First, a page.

In the walkway out of the exhibition area before reaching the shop area of the D-Day Museum.
Ship's Bell and plaque.
IN MEMORY OF
THE MEN WHO LOST THEIR LIVES IN THE ARCTIC
11th DECEMBER 1944
KISH, John George
MARK WELL THIS TIME IN PASSING YEARS
WHEN MEN OF COURAGE GAVE THEIR LIVES
SO LOST TO US THAT GREY DECEMBER.
MARK THIS DAY THAT BROUGHT US TEARS
STILL RESTING QUIETLY 'NEATH THE WAVES
BRAVE HEARTS, FOREVER THEN REMENBER
Further information (on explanatory board next to the plaque):
H.M.S.CASSANDRA AND THE ARCTIC CONVOYS.
H.M.S.Cassandra was a 'C' class destroyer, completed in July 1944. She was allocated to Arctic convoy duties with the 6th Destroyer Flotilla. On 10 December 1944 she left Murmansk, escorting twenty eight ships on the return leg from Russia. Just before six o'clock next morning she was torpedoed by a German U-boat, and 62 crewmen, whose names are recorded on this plaque, lost their lives. Despite her bow being completely blown away, H.M.S.Cassandra was towed back to KOLA Inlet. She returned to home waters in 1945 and continued in service until 1967, at which time she was based here in Portsmouth. Service in the Arctic convoys carrying military supplies to Russia was probably the most arduous and unpleasant task given to any ship during the Second World War. In appalling weather conditions, the convoys were within range of German Aircraft, surface ships and U-boats, and long hours of daylight meant there was no respite from attack. Nevertheless the convoys provided vital support to sustain the Soviet struggle against Germany on the Eastern Front, which made possible the successful Allied invasion in the West in June 1944.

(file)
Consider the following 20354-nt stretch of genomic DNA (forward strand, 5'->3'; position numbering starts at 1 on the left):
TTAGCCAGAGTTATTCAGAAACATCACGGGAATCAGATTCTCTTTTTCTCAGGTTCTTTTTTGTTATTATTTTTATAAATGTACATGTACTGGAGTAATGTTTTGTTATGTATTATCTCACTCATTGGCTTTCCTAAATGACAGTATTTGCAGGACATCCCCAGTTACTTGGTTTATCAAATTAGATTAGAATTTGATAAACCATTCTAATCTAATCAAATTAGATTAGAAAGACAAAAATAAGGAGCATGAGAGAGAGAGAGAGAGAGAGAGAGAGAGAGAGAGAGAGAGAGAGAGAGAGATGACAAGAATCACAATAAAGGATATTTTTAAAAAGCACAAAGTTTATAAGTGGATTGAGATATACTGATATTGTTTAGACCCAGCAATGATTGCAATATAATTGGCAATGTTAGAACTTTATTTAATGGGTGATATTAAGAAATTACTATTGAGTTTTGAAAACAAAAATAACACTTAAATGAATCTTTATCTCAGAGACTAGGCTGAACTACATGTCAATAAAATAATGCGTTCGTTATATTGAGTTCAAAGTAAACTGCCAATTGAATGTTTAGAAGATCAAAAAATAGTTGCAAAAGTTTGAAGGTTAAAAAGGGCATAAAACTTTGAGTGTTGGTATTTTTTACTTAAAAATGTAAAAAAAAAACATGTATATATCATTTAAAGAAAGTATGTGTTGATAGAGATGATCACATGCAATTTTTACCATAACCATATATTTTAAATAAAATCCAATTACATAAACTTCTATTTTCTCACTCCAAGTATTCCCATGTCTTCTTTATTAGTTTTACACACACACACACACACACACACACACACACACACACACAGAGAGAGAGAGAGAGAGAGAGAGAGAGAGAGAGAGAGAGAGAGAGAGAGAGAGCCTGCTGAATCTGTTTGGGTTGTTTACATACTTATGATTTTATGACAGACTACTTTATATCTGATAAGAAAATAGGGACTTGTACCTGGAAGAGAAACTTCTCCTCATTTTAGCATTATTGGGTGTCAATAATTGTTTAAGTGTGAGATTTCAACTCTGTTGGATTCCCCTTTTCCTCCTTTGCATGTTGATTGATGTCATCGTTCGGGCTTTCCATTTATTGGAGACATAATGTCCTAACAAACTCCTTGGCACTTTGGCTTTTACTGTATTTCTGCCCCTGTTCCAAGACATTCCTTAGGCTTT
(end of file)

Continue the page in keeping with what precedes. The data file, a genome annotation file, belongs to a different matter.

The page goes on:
The names of those lost are commemorated on the CHATHAM NAVAL MEMORIAL, Kent.
Details of those lost can be found at www.cwgc.org search against the name of the individual.
The ages and ranks of the above can be found at David Axford's site along with further details of the action.